Unfortunately, one foregoes the "first time homeowner tax credit" by doing this, and one will always have to deal with the liquidity crunch of transferring assets across generations.

      The standard (among Jews with property to defend against the rapacious state) is to put everything into a managed trust. Prying eyes not in the slightest a concern next to avoiding estate taxes.

  3. Main hazard of mortgagetronic "ownership" is not financial, as commonly supposed (a mortgaged serf can just as easily pack off and emigrate to Botswana as a renter could, if he is willing to lose ~everything~ that doesn't fit in the suitcase, be tried/sentenced in absentia, etc.) but rather --a psychological hazard.

    House "owner" suffers, or at least runs the risk of suffering, the illusion of wealth. This is arguably more destructive of sanity than simply being a pauper is. Given the option of inhabiting a mental universe where you "own a house", and "are wealthy", and look forward to "a retirement", and similar baubles, quite a few otherwise-intelligent people give in.

  4. Benjamin Vulpes says:

    The same could be said for all of the "golden handcuffs" by which salarymen are bound to le etat. 401k's, for instance, are ~unhedged against inflation, and their underlyings ~unprotected from nationalization. Sure they appear to offer all sorts of fantastic tax advantages but at the cost of giving up liquidity for your entire life.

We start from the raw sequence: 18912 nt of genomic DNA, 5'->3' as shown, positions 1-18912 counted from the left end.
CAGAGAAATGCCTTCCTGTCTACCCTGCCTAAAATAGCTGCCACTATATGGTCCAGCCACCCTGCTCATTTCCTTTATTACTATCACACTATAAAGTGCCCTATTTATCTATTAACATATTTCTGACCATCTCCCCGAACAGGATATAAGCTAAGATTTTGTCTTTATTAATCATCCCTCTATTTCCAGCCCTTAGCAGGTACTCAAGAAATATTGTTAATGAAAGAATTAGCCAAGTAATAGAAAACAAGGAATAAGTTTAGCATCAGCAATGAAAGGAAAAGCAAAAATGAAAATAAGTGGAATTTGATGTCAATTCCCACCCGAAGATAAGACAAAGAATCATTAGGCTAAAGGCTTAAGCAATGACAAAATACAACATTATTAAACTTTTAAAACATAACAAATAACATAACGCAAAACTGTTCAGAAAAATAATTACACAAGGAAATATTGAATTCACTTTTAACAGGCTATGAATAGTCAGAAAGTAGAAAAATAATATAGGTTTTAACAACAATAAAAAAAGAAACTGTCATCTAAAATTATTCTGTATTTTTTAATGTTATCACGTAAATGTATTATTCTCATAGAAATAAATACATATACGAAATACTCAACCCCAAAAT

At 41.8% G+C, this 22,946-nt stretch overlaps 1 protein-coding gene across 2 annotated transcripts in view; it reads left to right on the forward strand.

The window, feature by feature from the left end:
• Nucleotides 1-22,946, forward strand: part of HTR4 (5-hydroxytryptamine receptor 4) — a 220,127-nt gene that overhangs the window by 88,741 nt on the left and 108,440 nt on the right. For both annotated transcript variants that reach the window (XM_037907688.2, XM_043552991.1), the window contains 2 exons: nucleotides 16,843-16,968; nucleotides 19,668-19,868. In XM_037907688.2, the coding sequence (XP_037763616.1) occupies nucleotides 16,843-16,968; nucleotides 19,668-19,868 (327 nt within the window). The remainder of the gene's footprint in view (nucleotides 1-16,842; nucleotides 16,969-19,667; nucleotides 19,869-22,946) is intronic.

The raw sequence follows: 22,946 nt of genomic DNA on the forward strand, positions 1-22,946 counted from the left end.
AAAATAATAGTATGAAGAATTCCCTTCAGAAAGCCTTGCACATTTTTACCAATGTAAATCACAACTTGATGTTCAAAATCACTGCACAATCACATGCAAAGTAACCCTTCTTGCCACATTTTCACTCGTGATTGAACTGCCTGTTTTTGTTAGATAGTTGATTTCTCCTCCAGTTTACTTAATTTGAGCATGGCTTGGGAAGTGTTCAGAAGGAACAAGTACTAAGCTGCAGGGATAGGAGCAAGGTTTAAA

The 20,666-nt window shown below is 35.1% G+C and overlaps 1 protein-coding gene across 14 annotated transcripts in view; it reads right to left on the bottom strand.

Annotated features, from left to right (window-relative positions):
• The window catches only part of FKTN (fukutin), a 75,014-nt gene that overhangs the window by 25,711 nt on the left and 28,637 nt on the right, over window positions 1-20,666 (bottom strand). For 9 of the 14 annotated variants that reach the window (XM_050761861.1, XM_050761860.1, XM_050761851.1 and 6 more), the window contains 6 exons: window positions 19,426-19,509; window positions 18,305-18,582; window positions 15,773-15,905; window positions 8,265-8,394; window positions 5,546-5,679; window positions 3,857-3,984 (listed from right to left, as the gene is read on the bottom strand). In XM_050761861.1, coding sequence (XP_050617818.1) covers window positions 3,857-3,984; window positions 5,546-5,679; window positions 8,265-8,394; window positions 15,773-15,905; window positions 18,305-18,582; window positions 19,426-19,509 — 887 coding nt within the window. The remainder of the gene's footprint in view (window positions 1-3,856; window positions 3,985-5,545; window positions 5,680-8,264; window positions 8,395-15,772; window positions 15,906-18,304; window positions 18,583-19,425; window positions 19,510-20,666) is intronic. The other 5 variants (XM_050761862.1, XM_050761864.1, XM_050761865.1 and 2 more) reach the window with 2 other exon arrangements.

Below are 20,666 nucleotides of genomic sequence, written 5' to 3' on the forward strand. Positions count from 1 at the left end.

5. To all such "bargains" (as described by mircea_popescu) in general, aha. Jam-tomorrow!

  6. Also AFAIK nobody forces folks to play the 401K chumpatron. (yet)

  7. Benjamin Vulpes says:

    The Secure Choice plan would require small employers to auto-enroll workers in an IRA.

  8. Benjamin Vulpes says:

    and AND the 401k "employer match" is effectively a 401k mandate. Chumpatronic, absolutely, but if you accept the thesis that the 401k will not be worthless, then you must max out the employer contribution to get the free money.

  9. The 401K system is great for a handfull of people. I am retiring with >$1M in 401K, $3K/month in SSN, and $7K/month in rental income from real estate. Fiats are scary when you hold money, and not so scary when you have business's and properties. Gimme da fine depreciation! Use section 179 to deduct everything when you want. Use the system, or it will use you. Proud to be a 1%er.

  10. Benjamin Vulpes says:

    You really prefer to keep your cash in government securities to bitcoin? How strange...